Healthy Soils Program (HSP)
The Healthy Soils Program encourages farmers to incorporate conservation agriculture techniques that improve their soil health and sequester carbon.
This grant will provide up to $100,000 to implement healthy soils practices.
Rolling program deadline: June 2020 - the CDFA will start accepting applications in late February on a rolling basis for 4 months, or until the funds run out. You can submit an application and find out within 6 weeks if it is approved. If they don’t approve it, you can edit and resubmit it before the submission window has closed.
Types of projects: Your application can include a combination of up to 30 different eligible soil health practices.
- Cropland practices:
- These practices improve the soil’s water-holding capacity, stability, and organic matter content.
- Compost application practices:
- Compost may be applied to annual crops, perennial crops, orchards, and rangelands.
- Compost can be purchased from a certified facility or produced on-farm.
- Herbaceous cover establishment:
- These are practices that use grass to decrease wind and water erosion and keep nutrients in the soil.
- Woody cover establishment
- These are practices that use trees or shrubs, not grasses, to decrease wind and water erosion.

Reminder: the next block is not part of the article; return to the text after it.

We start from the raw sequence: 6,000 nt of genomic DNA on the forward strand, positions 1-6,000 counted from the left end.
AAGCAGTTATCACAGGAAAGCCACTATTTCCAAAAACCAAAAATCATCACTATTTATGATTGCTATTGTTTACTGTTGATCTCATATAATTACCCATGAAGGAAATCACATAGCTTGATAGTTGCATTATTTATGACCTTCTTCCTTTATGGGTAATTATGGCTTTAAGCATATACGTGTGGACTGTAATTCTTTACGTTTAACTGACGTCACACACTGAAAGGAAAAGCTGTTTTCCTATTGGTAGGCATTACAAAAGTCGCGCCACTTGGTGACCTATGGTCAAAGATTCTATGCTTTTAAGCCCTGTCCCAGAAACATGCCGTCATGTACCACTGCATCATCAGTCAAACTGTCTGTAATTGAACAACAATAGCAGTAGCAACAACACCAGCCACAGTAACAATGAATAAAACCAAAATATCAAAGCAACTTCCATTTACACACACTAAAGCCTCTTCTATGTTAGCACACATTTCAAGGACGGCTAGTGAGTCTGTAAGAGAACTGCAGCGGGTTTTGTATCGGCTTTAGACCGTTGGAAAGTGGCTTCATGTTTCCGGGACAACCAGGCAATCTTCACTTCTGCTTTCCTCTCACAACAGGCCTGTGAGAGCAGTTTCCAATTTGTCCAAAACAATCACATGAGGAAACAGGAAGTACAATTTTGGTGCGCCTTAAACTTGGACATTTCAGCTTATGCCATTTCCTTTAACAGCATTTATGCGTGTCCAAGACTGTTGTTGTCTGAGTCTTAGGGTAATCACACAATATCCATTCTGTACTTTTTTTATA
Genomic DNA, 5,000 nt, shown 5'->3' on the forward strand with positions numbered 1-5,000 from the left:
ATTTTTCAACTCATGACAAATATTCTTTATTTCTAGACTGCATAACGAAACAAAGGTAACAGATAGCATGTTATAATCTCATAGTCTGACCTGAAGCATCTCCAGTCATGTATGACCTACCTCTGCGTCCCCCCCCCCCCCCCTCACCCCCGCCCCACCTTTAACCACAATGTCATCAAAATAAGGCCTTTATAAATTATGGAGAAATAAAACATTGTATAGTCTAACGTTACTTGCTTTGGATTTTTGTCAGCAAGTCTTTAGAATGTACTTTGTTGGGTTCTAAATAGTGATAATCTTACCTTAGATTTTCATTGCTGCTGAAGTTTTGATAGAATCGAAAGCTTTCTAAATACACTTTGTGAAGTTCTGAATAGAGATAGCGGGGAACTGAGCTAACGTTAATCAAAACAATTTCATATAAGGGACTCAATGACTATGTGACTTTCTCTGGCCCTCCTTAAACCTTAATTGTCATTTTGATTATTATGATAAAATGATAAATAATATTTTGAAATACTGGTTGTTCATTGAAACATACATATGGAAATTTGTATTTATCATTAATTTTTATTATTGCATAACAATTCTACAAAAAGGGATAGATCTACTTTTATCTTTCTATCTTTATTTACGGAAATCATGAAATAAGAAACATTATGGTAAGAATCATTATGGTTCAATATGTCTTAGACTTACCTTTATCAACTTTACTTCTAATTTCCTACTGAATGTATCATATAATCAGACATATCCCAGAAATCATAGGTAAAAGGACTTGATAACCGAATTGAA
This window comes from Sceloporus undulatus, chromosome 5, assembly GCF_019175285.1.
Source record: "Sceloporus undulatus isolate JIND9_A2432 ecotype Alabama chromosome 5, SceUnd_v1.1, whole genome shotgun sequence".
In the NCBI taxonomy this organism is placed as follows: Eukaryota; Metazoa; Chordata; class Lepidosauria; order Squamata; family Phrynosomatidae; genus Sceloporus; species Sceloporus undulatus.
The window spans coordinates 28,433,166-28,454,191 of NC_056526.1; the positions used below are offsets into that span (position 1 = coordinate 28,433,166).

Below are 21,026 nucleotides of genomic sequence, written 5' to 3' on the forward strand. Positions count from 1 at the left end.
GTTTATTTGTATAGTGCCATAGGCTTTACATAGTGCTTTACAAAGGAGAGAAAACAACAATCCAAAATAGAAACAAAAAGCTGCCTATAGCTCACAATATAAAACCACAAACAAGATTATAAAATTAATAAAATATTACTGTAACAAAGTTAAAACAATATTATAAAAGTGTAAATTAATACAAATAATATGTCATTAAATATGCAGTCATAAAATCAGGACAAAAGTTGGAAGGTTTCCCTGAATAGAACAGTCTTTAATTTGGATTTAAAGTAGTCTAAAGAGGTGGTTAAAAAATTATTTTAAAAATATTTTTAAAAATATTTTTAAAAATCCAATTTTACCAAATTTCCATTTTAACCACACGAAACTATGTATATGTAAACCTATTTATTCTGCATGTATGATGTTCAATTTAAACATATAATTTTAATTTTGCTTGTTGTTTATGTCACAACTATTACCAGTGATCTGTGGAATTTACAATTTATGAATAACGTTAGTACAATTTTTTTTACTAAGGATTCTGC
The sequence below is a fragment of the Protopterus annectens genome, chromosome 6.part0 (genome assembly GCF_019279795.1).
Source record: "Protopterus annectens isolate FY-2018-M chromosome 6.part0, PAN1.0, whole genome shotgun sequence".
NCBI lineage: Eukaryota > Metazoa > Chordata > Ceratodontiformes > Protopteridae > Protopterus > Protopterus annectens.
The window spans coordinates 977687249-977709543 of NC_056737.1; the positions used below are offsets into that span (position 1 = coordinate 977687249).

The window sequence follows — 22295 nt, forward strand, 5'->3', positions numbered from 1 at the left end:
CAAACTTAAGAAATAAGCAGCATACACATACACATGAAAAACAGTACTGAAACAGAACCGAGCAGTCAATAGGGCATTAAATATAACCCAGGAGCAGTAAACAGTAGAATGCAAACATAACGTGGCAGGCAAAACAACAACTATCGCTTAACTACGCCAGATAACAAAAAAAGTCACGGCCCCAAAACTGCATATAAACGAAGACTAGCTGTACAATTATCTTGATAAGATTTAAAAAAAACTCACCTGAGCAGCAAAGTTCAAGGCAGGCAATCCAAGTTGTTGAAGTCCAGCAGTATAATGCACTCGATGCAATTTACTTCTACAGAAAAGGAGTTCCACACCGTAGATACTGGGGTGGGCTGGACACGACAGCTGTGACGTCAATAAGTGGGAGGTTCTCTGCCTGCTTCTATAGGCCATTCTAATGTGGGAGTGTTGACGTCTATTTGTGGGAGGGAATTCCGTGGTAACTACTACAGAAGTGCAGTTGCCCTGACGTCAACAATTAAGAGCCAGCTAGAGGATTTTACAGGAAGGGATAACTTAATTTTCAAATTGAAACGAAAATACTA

- Grazing land practices
- These practices aim to improve the productivity and sustainability of pastures and rangelands.
*Full list of eligible practices and payment rates here
How to apply:
The grant process includes a web-based application consisting of a series of questions that can be saved and returned to before submitting.
It is helpful to plan your project and obtain quotes before beginning the application. Free, local technical assistance is available across the state. Contact your local Community Education Specialist for more information.
Type A projects will demonstrate implementation of conservation management practices, measure field GHGs emissions, and conduct analysis on cost/benefits for adoption of the proposed practice(s) and anticipated barriers;
Type B projects will demonstrate implementation of HSP conservation management practices and/or conduct analysis on cost/benefits for adoption of the proposed practice(s) and anticipated barriers.